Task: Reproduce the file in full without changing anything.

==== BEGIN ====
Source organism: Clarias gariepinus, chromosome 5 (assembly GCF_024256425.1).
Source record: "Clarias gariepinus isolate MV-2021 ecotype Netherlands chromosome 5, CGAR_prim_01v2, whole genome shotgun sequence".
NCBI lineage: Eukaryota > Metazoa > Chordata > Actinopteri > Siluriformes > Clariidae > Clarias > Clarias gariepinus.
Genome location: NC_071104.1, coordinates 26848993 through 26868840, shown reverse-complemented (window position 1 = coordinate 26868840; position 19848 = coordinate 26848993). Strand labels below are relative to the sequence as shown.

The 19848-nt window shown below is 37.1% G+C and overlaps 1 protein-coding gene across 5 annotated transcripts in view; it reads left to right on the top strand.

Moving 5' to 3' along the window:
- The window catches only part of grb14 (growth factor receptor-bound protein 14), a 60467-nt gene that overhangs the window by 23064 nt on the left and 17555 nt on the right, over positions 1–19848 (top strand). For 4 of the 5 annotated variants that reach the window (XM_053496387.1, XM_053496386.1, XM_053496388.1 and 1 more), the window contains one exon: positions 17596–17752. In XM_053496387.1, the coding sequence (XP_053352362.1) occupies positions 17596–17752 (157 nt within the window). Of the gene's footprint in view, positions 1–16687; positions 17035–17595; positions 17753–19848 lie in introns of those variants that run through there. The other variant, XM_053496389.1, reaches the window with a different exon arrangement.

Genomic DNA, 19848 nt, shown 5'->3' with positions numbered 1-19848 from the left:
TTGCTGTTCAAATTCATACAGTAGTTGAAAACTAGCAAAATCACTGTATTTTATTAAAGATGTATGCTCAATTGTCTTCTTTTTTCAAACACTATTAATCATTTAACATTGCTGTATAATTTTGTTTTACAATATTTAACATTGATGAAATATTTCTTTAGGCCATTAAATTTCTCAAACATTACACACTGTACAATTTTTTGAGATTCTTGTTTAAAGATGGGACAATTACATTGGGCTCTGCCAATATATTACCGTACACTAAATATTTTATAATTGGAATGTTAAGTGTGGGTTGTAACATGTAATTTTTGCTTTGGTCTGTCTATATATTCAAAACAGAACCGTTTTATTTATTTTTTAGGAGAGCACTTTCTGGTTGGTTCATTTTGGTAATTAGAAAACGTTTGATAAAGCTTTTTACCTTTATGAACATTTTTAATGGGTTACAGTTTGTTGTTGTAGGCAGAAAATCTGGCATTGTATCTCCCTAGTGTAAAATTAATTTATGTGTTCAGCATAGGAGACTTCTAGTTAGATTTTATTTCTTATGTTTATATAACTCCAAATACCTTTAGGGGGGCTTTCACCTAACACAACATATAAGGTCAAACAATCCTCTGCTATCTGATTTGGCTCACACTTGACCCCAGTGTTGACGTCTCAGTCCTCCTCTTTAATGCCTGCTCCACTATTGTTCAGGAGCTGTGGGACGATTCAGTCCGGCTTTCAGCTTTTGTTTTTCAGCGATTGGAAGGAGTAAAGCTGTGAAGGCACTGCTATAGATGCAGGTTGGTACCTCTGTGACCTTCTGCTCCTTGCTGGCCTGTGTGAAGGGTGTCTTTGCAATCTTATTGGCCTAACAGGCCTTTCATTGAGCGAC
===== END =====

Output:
Source organism: Clarias gariepinus, chromosome 5 (assembly GCF_024256425.1).
Source record: "Clarias gariepinus isolate MV-2021 ecotype Netherlands chromosome 5, CGAR_prim_01v2, whole genome shotgun sequence".
NCBI lineage: Eukaryota > Metazoa > Chordata > Actinopteri > Siluriformes > Clariidae > Clarias > Clarias gariepinus.
Genome location: NC_071104.1, coordinates 26848993 through 26868840, shown reverse-complemented (window position 1 = coordinate 26868840; position 19848 = coordinate 26848993). Strand labels below are relative to the sequence as shown.

The 19848-nt window shown below is 37.1% G+C and overlaps 1 protein-coding gene across 5 annotated transcripts in view; it reads left to right on the top strand.

Moving 5' to 3' along the window:
- The window catches only part of grb14 (growth factor receptor-bound protein 14), a 60467-nt gene that overhangs the window by 23064 nt on the left and 17555 nt on the right, over positions 1–19848 (top strand). For 4 of the 5 annotated variants that reach the window (XM_053496387.1, XM_053496386.1, XM_053496388.1 and 1 more), the window contains one exon: positions 17596–17752. In XM_053496387.1, the coding sequence (XP_053352362.1) occupies positions 17596–17752 (157 nt within the window). Of the gene's footprint in view, positions 1–16687; positions 17035–17595; positions 17753–19848 lie in introns of those variants that run through there. The other variant, XM_053496389.1, reaches the window with a different exon arrangement.

Genomic DNA, 19848 nt, shown 5'->3' with positions numbered 1-19848 from the left:
TTGCTGTTCAAATTCATACAGTAGTTGAAAACTAGCAAAATCACTGTATTTTATTAAAGATGTATGCTCAATTGTCTTCTTTTTTCAAACACTATTAATCATTTAACATTGCTGTATAATTTTGTTTTACAATATTTAACATTGATGAAATATTTCTTTAGGCCATTAAATTTCTCAAACATTACACACTGTACAATTTTTTGAGATTCTTGTTTAAAGATGGGACAATTACATTGGGCTCTGCCAATATATTACCGTACACTAAATATTTTATAATTGGAATGTTAAGTGTGGGTTGTAACATGTAATTTTTGCTTTGGTCTGTCTATATATTCAAAACAGAACCGTTTTATTTATTTTTTAGGAGAGCACTTTCTGGTTGGTTCATTTTGGTAATTAGAAAACGTTTGATAAAGCTTTTTACCTTTATGAACATTTTTAATGGGTTACAGTTTGTTGTTGTAGGCAGAAAATCTGGCATTGTATCTCCCTAGTGTAAAATTAATTTATGTGTTCAGCATAGGAGACTTCTAGTTAGATTTTATTTCTTATGTTTATATAACTCCAAATACCTTTAGGGGGGCTTTCACCTAACACAACATATAAGGTCAAACAATCCTCTGCTATCTGATTTGGCTCACACTTGACCCCAGTGTTGACGTCTCAGTCCTCCTCTTTAATGCCTGCTCCACTATTGTTCAGGAGCTGTGGGACGATTCAGTCCGGCTTTCAGCTTTTGTTTTTCAGCGATTGGAAGGAGTAAAGCTGTGAAGGCACTGCTATAGATGCAGGTTGGTACCTCTGTGACCTTCTGCTCCTTGCTGGCCTGTGTGAAGGGTGTCTTTGCAATCTTATTGGCCTAACAGGCCTTTCATTGAGCGAC